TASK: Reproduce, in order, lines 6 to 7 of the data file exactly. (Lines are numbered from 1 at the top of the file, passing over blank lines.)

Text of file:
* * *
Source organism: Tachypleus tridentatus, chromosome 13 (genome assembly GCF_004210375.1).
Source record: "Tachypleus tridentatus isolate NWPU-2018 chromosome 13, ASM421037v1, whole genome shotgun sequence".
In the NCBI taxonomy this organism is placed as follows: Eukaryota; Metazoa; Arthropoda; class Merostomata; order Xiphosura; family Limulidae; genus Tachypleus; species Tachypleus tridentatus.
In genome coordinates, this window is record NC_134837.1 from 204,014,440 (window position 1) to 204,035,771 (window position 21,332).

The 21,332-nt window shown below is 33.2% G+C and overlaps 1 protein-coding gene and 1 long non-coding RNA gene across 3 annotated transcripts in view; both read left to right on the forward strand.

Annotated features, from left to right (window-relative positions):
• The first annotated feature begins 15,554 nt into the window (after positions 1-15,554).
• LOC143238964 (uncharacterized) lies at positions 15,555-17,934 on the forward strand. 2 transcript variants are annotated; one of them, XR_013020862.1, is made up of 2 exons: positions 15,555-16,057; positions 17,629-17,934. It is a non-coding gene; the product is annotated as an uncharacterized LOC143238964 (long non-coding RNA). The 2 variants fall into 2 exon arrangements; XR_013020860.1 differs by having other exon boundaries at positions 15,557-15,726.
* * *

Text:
Annotated features, from left to right (window-relative positions):
• The first annotated feature begins 15,554 nt into the window (after positions 1-15,554).